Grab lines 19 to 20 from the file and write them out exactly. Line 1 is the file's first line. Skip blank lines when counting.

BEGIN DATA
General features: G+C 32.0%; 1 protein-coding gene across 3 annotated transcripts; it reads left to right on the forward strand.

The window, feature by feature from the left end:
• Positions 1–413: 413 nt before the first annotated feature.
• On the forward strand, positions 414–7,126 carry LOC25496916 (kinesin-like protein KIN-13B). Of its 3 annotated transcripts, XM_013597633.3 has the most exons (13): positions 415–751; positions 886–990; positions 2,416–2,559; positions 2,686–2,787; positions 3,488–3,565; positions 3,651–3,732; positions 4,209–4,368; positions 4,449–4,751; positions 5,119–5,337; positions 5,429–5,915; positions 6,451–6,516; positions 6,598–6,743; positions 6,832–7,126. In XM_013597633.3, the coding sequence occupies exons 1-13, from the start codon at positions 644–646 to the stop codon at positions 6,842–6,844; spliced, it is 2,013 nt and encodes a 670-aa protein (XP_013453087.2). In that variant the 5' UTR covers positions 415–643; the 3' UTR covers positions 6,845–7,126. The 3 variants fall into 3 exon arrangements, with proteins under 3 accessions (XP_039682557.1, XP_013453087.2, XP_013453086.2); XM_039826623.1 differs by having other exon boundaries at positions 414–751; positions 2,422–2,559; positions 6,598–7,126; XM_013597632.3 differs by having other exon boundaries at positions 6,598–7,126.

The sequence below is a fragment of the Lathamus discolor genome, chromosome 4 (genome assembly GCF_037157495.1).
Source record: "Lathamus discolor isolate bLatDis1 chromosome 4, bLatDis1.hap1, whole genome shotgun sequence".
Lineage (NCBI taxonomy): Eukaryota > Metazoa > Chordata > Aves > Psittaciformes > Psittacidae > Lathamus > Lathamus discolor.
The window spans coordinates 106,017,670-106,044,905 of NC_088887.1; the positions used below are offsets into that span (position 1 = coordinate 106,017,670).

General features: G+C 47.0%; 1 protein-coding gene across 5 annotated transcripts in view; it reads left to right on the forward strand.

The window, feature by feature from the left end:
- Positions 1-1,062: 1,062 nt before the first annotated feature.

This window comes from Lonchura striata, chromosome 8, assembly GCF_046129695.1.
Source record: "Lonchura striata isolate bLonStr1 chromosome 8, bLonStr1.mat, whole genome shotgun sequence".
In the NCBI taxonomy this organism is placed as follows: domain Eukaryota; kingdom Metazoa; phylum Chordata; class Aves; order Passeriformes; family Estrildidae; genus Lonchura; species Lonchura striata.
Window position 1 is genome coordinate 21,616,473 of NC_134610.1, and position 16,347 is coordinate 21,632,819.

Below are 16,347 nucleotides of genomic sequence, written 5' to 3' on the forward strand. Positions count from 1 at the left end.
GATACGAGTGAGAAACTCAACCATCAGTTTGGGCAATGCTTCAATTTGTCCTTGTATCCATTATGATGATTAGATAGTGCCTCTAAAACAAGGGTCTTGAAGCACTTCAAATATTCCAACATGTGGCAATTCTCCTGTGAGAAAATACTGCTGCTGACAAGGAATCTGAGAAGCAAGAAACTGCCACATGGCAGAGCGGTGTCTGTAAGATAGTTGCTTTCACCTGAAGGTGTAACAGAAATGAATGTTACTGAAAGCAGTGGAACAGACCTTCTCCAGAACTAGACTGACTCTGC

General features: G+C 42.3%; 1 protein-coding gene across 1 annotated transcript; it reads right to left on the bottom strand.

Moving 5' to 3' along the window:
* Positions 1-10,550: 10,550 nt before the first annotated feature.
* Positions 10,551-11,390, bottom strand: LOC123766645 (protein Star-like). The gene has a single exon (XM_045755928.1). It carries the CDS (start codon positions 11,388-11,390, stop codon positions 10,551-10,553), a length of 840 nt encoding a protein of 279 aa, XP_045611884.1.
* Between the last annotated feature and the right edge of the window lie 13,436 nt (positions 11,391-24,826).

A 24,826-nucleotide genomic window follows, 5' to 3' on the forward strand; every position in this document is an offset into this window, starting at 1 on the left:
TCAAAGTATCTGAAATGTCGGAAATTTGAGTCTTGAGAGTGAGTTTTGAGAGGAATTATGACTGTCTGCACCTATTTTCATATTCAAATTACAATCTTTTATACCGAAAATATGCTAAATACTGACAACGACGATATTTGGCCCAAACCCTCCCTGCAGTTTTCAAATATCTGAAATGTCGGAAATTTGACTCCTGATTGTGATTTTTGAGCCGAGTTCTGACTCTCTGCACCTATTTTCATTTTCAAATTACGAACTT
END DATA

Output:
Moving 5' to 3' along the window:
* Positions 1-10,550: 10,550 nt before the first annotated feature.